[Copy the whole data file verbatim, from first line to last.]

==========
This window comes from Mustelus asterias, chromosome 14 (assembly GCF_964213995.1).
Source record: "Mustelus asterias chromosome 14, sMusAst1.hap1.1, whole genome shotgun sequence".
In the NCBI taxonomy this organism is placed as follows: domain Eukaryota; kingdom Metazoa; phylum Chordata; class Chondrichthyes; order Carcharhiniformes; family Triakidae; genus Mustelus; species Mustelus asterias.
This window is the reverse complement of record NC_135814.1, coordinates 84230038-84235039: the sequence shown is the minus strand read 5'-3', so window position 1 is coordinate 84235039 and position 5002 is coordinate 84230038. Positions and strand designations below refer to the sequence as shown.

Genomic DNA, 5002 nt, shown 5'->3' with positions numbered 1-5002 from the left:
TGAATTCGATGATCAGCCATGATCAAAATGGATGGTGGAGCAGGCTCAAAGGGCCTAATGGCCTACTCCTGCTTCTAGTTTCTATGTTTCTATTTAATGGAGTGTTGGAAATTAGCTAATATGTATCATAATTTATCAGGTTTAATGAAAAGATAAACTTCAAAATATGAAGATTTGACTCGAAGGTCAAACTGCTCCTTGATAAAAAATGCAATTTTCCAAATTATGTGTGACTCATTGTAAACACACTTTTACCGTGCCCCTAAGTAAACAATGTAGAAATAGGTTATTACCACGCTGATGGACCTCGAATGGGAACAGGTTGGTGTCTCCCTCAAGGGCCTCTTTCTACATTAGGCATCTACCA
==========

This window comes from Mustelus asterias, chromosome 14 (assembly GCF_964213995.1).
Source record: "Mustelus asterias chromosome 14, sMusAst1.hap1.1, whole genome shotgun sequence".
In the NCBI taxonomy this organism is placed as follows: domain Eukaryota; kingdom Metazoa; phylum Chordata; class Chondrichthyes; order Carcharhiniformes; family Triakidae; genus Mustelus; species Mustelus asterias.
This window is the reverse complement of record NC_135814.1, coordinates 84230038-84235039: the sequence shown is the minus strand read 5'-3', so window position 1 is coordinate 84235039 and position 5002 is coordinate 84230038. Positions and strand designations below refer to the sequence as shown.

Genomic DNA, 5002 nt, shown 5'->3' with positions numbered 1-5002 from the left:
TGAATTCGATGATCAGCCATGATCAAAATGGATGGTGGAGCAGGCTCAAAGGGCCTAATGGCCTACTCCTGCTTCTAGTTTCTATGTTTCTATTTAATGGAGTGTTGGAAATTAGCTAATATGTATCATAATTTATCAGGTTTAATGAAAAGATAAACTTCAAAATATGAAGATTTGACTCGAAGGTCAAACTGCTCCTTGATAAAAAATGCAATTTTCCAAATTATGTGTGACTCATTGTAAACACACTTTTACCGTGCCCCTAAGTAAACAATGTAGAAATAGGTTATTACCACGCTGATGGACCTCGAATGGGAACAGGTTGGTGTCTCCCTCAAGGGCCTCTTTCTACATTAGGCATCTACCA